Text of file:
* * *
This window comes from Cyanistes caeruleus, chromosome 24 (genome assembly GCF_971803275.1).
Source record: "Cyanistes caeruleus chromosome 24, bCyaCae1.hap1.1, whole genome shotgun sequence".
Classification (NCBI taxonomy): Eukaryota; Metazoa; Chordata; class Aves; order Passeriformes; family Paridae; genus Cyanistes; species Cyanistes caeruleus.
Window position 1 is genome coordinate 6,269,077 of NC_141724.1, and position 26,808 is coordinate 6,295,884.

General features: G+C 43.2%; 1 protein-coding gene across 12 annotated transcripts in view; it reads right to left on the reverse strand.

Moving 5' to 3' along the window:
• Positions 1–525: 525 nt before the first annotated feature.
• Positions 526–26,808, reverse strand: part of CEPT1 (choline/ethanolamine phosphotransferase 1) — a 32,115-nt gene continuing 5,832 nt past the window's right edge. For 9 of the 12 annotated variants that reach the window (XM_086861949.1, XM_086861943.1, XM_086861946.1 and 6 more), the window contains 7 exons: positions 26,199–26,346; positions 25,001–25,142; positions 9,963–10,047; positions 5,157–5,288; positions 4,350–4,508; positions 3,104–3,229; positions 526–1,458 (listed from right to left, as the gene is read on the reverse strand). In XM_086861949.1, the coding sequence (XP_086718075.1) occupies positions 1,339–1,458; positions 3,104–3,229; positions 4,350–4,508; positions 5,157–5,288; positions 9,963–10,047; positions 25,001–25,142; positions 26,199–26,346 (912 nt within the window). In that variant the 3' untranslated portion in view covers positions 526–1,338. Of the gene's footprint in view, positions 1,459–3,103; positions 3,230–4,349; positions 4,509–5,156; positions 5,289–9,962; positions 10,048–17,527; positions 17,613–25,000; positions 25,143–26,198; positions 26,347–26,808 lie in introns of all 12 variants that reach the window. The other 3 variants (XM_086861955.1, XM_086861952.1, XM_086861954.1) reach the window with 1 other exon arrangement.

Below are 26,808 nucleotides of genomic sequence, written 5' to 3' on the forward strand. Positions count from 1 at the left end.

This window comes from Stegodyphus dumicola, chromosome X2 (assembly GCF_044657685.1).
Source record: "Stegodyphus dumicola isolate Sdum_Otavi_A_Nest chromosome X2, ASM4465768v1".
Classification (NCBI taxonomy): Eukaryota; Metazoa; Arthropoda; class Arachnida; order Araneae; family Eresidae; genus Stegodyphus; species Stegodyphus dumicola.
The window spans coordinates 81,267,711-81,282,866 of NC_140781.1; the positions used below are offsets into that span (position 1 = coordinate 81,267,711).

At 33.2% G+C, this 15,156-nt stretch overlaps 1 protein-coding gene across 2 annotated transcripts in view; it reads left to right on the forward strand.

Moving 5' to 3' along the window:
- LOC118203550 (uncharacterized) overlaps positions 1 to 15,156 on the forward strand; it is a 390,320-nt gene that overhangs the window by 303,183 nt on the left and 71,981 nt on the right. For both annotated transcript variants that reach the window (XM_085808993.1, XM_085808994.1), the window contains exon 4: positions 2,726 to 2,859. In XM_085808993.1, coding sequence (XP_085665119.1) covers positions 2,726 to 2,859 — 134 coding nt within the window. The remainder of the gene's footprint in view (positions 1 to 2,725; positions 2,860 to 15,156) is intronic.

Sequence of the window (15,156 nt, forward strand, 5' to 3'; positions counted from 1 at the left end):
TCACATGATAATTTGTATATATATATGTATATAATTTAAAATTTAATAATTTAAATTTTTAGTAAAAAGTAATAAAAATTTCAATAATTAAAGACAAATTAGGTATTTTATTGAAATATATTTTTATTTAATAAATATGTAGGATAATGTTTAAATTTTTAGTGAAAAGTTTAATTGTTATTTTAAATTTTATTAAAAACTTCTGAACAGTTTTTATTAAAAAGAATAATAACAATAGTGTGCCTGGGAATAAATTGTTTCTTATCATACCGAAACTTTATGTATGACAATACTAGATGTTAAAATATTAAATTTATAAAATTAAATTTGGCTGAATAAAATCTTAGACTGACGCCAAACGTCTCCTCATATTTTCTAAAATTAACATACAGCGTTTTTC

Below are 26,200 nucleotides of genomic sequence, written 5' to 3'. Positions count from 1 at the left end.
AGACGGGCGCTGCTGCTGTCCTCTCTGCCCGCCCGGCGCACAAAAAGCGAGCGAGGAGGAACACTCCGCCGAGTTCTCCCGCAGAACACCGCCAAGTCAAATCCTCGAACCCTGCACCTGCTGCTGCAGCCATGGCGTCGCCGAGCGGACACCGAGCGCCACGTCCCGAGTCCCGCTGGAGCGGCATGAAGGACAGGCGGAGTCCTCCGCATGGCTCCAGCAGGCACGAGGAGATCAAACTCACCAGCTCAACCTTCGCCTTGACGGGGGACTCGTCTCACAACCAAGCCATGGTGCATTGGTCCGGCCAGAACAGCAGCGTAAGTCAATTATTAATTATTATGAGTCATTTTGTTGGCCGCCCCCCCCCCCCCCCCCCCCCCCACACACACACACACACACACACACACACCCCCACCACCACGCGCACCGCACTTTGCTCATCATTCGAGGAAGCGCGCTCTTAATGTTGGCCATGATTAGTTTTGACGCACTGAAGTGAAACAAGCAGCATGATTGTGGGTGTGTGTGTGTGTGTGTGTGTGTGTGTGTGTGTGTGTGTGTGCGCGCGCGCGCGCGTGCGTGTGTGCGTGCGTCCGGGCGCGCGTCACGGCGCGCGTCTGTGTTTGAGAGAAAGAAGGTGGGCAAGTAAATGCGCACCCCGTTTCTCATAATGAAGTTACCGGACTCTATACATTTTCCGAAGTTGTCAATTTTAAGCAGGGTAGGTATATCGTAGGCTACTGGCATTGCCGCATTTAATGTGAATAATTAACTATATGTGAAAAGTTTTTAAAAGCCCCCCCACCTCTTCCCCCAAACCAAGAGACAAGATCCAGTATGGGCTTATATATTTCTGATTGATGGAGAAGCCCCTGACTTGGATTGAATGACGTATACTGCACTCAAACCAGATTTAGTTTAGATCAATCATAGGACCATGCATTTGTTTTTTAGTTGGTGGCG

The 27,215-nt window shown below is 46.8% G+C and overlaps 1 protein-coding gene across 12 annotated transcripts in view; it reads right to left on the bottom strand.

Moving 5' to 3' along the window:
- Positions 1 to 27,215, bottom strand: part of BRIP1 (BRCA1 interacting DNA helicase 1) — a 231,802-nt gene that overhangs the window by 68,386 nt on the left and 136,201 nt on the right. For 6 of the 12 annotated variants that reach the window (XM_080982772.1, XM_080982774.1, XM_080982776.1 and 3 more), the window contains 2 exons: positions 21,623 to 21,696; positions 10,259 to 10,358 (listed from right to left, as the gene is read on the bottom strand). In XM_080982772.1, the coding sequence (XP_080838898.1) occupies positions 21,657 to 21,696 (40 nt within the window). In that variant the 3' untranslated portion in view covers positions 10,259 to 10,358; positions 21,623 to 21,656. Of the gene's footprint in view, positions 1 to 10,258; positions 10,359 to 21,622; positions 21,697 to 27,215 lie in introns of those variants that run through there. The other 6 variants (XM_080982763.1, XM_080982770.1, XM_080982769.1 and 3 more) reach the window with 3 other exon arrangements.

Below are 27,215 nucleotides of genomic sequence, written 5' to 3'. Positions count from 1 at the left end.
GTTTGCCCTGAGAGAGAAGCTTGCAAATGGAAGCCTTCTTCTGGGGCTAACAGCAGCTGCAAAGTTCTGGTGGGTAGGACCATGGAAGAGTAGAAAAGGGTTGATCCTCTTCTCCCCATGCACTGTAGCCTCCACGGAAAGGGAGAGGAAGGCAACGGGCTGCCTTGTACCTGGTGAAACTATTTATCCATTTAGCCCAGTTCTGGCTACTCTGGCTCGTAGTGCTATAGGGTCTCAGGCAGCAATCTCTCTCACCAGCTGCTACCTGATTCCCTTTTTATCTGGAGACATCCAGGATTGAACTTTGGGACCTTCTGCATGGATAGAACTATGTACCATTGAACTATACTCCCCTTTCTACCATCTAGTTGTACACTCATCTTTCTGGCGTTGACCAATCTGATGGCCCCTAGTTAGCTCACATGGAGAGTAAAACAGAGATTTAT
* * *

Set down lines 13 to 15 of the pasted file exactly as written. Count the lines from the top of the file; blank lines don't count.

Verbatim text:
The window spans coordinates 81,267,711-81,282,866 of NC_140781.1; the positions used below are offsets into that span (position 1 = coordinate 81,267,711).

At 33.2% G+C, this 15,156-nt stretch overlaps 1 protein-coding gene across 2 annotated transcripts in view; it reads left to right on the forward strand.

Moving 5' to 3' along the window: